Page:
When There's No Time for Quiet Time

Focus on your walk with God, not on legalism.

From Home Life, June 1992, Copyright 1992 The Sunday School Board of the Southern Baptist Convention. All rights reserved.

The young woman at my kitchen table had bags under her eyes. "What can I do?" she wailed. "My pastor says to have a regular devotional time, but my baby has me up so much I'm too tired to concentrate. I feel terrible that I'm not reading my Bible and praying like I should."

Her dilemma was not new to me. The summer I was 11, a camp counselor stressed the importance of a devotional time for all believers. I took her seriously. For 20 years I studied the Bible and prayed, usually at the same time each day. Then God gave me a wonderful Christian husband, one of the most spon­taneous people He ever created. My comfortable schedule disintegrated.

Our first child had cancer, which hospitalized her for long periods. She could not be left alone, so I stayed by her side, sleeping on a cot and responding to her cries at all hours. During those long days and nights I began to learn that a walk with God does not consist of externals like a certain chair or an exact spot on the clock. Walking with God became, instead, a seeking after Him in every moment. He became more, not less, precious as I communed with Him.

My friend's complaint reminded me that other women face circumstances which make a regular devotional time almost impossible. Caring for a new baby, a seriously ill patient, or an elderly parent can make enormous demands on one's time. Women sometimes flounder in guilt and frustration. To help my friend, and others like her, I began compiling a list of suggestions. I quizzed older Christians who had come through difficult situations.

The results were encouraging; different methods worked. My list is still growing:

Focus on your walk with God

Focus on your walk with God, not on legalism. God understands your situation. He even permitted it. A ritualistic attitude can actually be a form of salvation by works. We are not earning achievement points with God. We seek fellowship with Someone we love. Insisting on perfection could lead to giving up and never being alone with God.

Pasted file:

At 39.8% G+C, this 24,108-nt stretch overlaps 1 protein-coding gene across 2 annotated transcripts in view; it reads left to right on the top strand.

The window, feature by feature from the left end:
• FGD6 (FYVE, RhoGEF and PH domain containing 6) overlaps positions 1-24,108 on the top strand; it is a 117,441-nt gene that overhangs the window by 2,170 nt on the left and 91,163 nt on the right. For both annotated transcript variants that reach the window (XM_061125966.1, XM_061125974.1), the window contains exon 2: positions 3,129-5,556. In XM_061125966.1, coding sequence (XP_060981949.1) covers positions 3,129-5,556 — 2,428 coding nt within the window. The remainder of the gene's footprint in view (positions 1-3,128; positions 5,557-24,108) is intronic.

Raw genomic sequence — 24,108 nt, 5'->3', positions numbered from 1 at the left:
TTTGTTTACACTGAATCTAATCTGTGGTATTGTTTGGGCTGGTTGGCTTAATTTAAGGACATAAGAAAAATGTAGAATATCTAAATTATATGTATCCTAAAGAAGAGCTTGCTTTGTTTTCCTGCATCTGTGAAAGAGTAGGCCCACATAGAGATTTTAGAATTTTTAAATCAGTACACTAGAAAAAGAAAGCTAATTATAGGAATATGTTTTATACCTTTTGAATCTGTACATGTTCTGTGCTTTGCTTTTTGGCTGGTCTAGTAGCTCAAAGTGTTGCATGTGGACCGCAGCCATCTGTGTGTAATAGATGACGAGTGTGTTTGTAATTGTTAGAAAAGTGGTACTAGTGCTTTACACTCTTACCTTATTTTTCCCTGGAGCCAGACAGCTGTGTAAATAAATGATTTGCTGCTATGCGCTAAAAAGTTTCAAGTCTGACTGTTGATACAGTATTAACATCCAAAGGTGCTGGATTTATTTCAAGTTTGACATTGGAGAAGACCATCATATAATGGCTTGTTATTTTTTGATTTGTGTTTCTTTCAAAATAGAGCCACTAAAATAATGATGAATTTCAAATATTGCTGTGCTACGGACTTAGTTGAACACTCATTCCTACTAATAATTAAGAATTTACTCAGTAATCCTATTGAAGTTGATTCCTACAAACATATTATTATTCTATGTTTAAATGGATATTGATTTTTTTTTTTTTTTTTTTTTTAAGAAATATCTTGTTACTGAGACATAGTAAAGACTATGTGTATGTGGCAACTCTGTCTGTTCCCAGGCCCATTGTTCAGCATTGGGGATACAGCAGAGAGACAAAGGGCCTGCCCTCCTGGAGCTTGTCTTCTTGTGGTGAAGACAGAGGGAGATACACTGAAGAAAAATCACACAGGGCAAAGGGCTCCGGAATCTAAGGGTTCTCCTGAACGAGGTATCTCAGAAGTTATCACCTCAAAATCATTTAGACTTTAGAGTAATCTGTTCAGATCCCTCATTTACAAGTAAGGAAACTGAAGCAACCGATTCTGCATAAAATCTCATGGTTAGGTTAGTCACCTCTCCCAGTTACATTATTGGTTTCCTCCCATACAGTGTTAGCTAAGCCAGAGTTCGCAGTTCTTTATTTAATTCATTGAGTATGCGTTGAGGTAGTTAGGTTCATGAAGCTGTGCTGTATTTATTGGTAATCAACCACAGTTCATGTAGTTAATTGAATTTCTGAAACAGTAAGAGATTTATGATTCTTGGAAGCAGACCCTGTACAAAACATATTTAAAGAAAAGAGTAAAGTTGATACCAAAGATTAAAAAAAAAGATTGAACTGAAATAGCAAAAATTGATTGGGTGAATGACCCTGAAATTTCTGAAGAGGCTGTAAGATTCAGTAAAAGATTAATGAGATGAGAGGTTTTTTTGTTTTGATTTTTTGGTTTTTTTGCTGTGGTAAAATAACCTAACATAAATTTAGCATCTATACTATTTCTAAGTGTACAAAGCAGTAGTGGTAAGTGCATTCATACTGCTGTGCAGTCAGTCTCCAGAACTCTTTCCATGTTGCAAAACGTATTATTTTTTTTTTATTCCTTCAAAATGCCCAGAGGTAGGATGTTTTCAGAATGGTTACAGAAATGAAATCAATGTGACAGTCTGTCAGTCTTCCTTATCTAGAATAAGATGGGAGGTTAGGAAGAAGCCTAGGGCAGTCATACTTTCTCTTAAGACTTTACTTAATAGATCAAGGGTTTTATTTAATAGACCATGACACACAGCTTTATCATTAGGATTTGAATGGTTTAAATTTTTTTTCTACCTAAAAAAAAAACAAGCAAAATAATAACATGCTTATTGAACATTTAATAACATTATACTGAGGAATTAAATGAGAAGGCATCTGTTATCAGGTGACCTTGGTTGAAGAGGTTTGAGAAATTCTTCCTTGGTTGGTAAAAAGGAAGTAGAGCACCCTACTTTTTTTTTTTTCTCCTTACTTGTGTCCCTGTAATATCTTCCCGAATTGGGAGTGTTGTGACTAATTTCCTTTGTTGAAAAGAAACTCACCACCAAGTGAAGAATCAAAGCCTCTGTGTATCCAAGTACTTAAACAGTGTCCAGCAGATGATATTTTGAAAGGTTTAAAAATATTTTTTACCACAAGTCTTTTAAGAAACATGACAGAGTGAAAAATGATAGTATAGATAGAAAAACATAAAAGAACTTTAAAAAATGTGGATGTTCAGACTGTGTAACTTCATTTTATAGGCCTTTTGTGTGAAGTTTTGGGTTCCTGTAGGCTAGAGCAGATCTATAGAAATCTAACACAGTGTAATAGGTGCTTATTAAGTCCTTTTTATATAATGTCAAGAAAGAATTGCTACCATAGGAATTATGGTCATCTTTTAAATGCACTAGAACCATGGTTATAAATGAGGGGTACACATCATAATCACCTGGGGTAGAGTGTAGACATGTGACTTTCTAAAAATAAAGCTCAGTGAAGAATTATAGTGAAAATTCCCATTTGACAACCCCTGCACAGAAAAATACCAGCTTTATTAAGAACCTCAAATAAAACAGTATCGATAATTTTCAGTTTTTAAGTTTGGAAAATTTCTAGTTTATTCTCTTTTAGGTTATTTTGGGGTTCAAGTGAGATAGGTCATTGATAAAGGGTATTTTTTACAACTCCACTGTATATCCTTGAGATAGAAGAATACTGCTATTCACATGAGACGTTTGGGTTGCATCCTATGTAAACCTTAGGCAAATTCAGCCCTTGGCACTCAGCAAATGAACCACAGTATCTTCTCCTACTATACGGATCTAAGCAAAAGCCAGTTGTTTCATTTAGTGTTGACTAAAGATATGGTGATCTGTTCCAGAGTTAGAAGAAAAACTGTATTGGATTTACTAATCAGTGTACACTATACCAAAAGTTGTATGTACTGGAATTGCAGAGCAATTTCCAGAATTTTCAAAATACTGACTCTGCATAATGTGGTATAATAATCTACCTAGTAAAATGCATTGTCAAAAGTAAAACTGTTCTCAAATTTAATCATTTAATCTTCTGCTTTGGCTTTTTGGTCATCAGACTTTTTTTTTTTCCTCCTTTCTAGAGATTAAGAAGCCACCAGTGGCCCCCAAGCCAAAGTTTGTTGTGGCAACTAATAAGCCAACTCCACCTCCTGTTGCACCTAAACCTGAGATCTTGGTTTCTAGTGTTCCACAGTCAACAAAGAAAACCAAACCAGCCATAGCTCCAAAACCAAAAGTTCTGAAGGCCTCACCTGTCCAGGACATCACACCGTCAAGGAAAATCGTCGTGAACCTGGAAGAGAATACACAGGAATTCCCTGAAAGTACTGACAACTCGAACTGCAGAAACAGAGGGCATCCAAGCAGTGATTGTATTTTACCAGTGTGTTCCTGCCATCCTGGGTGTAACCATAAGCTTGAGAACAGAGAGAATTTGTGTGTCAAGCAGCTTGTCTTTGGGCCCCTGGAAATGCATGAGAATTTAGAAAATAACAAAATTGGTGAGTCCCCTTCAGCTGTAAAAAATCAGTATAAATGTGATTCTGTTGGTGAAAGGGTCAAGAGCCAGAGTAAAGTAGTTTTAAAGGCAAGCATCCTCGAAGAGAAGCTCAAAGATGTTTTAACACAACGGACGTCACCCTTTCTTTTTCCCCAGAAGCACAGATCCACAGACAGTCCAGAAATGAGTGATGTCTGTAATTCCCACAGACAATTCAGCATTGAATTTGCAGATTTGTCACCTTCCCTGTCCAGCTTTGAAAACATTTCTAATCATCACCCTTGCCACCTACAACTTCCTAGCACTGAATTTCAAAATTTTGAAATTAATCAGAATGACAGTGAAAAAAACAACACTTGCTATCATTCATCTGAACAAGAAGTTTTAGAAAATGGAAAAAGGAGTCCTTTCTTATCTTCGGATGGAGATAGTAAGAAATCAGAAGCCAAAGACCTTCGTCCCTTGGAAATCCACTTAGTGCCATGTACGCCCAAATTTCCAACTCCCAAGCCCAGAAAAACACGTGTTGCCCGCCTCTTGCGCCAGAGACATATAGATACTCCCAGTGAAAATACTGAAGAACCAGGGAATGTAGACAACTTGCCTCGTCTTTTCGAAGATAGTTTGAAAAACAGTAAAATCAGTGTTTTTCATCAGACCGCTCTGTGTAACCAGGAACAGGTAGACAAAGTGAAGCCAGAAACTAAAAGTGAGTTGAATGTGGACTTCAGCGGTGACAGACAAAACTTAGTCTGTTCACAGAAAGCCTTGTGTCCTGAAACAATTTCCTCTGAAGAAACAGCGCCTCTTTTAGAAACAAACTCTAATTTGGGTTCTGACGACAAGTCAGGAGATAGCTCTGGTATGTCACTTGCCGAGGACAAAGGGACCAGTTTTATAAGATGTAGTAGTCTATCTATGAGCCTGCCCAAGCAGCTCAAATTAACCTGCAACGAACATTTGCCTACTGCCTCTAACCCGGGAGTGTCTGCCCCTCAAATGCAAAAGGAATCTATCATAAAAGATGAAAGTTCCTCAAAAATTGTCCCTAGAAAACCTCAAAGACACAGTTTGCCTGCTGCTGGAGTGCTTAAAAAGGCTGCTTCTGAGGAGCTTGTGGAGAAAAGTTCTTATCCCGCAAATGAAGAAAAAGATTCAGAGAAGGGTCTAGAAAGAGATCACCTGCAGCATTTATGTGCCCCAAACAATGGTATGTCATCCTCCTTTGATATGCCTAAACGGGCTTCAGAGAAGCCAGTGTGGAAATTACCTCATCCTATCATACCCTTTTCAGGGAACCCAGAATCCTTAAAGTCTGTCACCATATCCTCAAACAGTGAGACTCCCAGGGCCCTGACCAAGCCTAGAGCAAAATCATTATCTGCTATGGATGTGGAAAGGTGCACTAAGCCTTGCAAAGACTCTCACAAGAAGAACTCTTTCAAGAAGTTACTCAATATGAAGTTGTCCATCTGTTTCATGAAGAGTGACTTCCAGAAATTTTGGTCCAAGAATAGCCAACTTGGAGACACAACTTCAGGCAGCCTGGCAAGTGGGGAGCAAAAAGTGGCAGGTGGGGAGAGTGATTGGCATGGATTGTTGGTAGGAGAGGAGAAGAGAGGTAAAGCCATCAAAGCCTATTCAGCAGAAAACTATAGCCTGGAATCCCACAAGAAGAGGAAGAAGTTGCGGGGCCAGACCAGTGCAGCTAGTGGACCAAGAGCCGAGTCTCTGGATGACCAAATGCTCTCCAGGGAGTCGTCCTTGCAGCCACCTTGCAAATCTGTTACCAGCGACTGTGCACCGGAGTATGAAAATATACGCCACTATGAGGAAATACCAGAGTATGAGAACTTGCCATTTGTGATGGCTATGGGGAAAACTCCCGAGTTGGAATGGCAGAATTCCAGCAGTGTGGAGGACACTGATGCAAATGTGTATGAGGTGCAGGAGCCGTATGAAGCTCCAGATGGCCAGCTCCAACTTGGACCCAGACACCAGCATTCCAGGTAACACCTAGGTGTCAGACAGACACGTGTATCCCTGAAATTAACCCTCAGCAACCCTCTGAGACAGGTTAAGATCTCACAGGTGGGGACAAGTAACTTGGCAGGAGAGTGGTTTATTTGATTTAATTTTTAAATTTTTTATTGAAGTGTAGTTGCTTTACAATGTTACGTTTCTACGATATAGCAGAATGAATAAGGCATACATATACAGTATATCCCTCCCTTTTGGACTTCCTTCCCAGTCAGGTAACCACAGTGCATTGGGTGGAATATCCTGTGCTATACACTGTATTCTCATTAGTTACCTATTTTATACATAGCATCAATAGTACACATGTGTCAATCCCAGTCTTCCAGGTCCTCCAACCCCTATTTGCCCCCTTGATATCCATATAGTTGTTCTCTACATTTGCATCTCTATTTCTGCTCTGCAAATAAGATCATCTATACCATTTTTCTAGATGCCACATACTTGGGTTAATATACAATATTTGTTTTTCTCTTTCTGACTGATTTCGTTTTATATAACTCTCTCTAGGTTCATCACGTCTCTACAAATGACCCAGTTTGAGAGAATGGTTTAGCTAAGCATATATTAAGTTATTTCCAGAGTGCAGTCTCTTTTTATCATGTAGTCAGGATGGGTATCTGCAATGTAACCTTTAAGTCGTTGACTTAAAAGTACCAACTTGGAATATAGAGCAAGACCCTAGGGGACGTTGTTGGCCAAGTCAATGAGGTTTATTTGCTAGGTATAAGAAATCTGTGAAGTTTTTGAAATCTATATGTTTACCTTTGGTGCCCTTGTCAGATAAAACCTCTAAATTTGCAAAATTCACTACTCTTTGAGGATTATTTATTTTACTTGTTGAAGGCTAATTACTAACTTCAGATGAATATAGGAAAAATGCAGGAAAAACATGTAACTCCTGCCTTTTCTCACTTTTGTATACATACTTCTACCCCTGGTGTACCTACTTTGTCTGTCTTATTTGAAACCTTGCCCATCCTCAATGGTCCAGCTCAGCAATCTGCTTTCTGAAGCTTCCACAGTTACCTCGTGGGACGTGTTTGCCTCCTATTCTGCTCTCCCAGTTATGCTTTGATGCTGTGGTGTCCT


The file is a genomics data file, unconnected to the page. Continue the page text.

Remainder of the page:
Accept interruptions

No doubt your meals and sleep are also interrupted. Conversations with friends may be haphazard. Few wives wouldn't stop talking to their husbands when the baby cries, even in the middle of a sentence. The best way to deal with interruption is to relax and resume later where you left off. Remember that Jesus' prayer times and preaching often yielded to the pressing needs around Him. He met the needs—then went right back to prayer and preaching.

Readjust your schedule as necessary

Perhaps at first the baby will take only short naps and you will he too tired to read or pray more than five minutes at a time. Do this several times a day and then rest with the baby. When regular afternoon naps start, change to having a longer quiet time during the nap. His schedule will vary. Adapt to it. The needs of a sick person may change even more frequently. Each day ask the Lord to help you capture opportunities to meet Him. Gigi Graham Tchvidjian, mother of seven, calls these small amounts of time "Jesus Breaks."

Pray without ceasing

False religions associate prayer with a certain position, time, or place. Christians can pray anywhere, aloud or silently. Pray while you wash dishes, diapers, or dirty bodies. Pray while you feed the baby. Baby care experts recommend talking to the baby from earliest infancy to stimulate his mental development. Might praying aloud as you take care of the baby stimulate his or her spiritual development? Certainly praying aloud with my second child has helped her to feel comfortable with spontaneous prayer throughout the day.